Her Perception Of Us is a track - so I am informed - from Sir's upcoming album 'An Unrealistic Silhouette Of Dawn' and like the porn track (Ed: you have to stop doing that otherwise we'll get sued) the combination of Rudey's musical muscle and Sirs atonal, flat northern English delivery make this happen. I liked Just You and Me for the deft little touches that Rude Corps brought to the party and he's showing a lot of the same thing going on here. Yes, it's hip hop in nature but Rude Corps definitely take it into a slighly different direction from the usual tales of basic beats and riches n bitches... As I said when reviewing You and Me, this has a distinctly English feel to it that I find appealing but that's probably because I am English.

Americans may find this quaint, but a little difficult to understand; especially if your vocabularly doesn't stretch to more than three swearwords at a time. Compared to the sweat soaked torridness of the previous Sir track (Ed: ENOUGH already!!) Her Perception Of Us is but a gentle jaunt into the mind of Sir who is prepared to share with us his feelings about well, women really. Not that he has a one track mind or anything. Hey, I don't give a toss either way because it's the way he tells the tale, structurally held up by the sparse but effective backing track that mark them out. I can probably see that this may well be an acquired taste in the eyes of some people, but there's still enough here to be worthy of more than a second glance. Me, I look forward to the whole thing because this is one collaboration that definitely works for me.

Excellent UK Hip hop, with a twist.

Decollage - Guarana Flash

Hear The Track Here

So far, Decollage has a bit of a patchy track record with this reviewer, and that's not necessarily because her tracks aren't any good. In fact, they are perfectly presentable, especially when we are talking about experimental electronica which is one field where - pretty much - anything goes. There does, however, have to be some point to it though, a random series of sounds slapped together is not going to do it for me, or any other self-respecting experimental afficiendo. There is method and thought behind Decollage's tracks, but the last couple of tracks have singularly failed to move me to the extent that No 1 (November 2006) did, and that was the first Decollage track I was exposed to.

So, was No 1 just a lucky shot? or is there more to this artist?

I think the secret of Decollage lies in the birth of electronic music (at least the German variety) because her work owes a lot to that school and, taken on that level, is remarkably entertaining especially considering how long she has been at this game. Like Burp, Decollage harnesses percussive rhythms the way that other artists conjure up riffs - makes for a very distinctive sound, that's for sure. Guarana Flash echoes pretty much the musical path she has chosen to pursue and is (to my ears anyway) a much more satisfying listen than say Dragonfly eat Holland (December 2006) or Space Zoo (February 2007), I think because of that attention to the rhythmic side of things.

Having never experienced a flash of any kind (Ed: now that's a porky pie* if I ever heard one) I have no idea whether this is the musical equivalent of a guarana high but it's definitely a ways into strangeville; beware of the brown acid and that kind of thing. Nonetheless, after more than a few plays I find myself humming along - you'd never have believed it possible - but there it is. Certainly a much more accessible track than I have become used to from this artist - provided that you like the genre of weird:extremely weird in the first place. Still, Burp has made a career (audience laughs) out of being just as extraordinary so I see no reason whatsoever why Decollage should not join him - and this track would be an ideal starting place. So off you go.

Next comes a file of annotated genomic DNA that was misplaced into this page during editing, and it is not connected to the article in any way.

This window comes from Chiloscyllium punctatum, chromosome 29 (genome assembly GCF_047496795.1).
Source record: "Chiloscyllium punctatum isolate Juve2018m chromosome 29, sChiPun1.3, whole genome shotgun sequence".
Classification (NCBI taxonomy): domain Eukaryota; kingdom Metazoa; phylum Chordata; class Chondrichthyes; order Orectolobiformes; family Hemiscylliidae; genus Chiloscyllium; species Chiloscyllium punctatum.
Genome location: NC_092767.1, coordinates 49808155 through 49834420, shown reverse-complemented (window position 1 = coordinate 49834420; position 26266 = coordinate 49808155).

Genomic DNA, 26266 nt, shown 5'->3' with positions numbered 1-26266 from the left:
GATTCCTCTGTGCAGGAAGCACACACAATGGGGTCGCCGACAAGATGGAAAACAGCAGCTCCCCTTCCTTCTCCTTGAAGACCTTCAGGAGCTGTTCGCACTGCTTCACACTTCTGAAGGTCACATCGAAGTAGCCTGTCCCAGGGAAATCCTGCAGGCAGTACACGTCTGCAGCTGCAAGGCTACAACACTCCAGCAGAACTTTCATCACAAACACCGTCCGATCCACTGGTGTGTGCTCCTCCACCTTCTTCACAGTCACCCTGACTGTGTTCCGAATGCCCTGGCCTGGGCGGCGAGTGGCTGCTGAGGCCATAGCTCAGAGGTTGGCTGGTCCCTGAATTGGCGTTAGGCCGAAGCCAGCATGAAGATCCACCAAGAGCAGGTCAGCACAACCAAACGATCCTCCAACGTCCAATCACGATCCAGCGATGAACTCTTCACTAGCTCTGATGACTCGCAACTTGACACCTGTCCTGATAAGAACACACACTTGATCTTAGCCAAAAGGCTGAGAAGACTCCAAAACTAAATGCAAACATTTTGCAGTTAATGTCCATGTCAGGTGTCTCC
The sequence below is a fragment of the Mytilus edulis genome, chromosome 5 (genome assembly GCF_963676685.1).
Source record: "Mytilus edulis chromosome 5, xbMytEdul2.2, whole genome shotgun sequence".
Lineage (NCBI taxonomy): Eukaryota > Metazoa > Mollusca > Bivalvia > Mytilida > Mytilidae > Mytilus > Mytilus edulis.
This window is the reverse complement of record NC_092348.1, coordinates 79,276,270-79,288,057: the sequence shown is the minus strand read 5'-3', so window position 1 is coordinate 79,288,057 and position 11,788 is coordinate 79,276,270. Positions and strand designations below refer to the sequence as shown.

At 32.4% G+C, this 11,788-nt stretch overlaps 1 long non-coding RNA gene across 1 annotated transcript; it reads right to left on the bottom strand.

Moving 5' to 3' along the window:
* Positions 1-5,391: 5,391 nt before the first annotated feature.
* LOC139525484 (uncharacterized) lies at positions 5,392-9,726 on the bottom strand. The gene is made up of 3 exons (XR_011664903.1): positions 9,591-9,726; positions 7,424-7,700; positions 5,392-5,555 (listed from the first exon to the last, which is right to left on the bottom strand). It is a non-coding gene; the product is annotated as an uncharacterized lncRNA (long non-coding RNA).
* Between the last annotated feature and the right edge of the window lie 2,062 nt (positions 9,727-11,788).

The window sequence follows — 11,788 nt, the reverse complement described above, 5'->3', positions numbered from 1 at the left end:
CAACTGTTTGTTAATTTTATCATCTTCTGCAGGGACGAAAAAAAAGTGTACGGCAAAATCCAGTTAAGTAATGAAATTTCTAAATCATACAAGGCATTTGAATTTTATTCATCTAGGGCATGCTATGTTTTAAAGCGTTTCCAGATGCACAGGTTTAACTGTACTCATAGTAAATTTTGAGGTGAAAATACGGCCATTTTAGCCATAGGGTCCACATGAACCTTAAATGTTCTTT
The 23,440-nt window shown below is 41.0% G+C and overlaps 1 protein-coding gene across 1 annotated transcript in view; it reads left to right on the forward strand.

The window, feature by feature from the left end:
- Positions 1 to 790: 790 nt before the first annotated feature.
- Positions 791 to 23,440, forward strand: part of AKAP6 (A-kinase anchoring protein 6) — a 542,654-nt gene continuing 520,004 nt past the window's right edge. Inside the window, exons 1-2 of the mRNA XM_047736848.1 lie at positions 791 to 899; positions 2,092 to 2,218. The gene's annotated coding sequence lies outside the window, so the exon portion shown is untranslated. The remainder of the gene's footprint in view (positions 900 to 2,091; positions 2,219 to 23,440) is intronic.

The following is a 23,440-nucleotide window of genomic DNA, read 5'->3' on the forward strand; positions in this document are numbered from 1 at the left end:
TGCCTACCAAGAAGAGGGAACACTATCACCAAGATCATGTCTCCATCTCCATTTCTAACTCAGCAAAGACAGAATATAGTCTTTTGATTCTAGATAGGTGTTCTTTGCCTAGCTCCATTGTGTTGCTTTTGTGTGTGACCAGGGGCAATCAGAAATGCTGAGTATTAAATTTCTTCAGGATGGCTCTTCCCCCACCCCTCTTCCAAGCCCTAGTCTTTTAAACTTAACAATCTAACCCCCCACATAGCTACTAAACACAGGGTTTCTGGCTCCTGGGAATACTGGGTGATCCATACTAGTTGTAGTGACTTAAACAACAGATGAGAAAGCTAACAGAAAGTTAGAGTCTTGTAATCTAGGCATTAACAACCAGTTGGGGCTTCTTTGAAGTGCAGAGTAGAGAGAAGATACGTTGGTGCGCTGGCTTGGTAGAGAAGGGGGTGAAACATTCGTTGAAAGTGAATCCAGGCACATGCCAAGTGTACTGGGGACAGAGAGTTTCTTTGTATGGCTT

Highly Recommended sonic mayhem (with added headbang).

*porky pie=lie (cockney rhyming slang, ancient English dialect)

Friday, May 18, 2007

Azoora - Desert Storms Demo

Hear The Track Here

Azoora blew my bollocks off (Ed: PLEASE tell me you are speaking figuratively!) when - after a considerable hiatus - they delivered Marzipan (March 2007) to my ears; a killer tune with a knockout production that absolutely demanded a Must Have rating. As it happens, it was the very first must have they have ever got from me - in whatever combination they work in (Bipolar, Azoora or various collabs) and I'd say it bodes well for this year provided the band don't go and take another year off. Actually, I say take a year off and obviously they didn't, but it's equally obvious that they haven't had the time to record and produce anything for online consumption. Yeah, damn that real world eh?? Whatever, if you think you know how good music could be on Soundclick, think again because with this one track Azoora raise the bar considerably. Don't take my word for it, have a listen right now...

We'll wait. [sounds of feet shuffling and tuneless whistling]

Azoora are Paul Loader (acoustic guitar/lead vox), John Purcell (electric guitar/production), Trudi Lawrence (backing vocals) and Ben Cockran on drums; all of them busy with other (real world) musical projects so it is to be expected that their online presence would be patchy, but their music most definitely isn't. I've played Marzipan to death since I've had it and - at this stage - it's almost a shoo in for a track of the year. Not bad going I'd say. Desert Storms builds on the awesome arrangement and production skills but the vocal this time is probably Paul Loader because it's a cast iron certainty it isn't Trudi. Although I found this track nothing like as immediate as Marzipan, it's real quality comes out with time and repeated plays.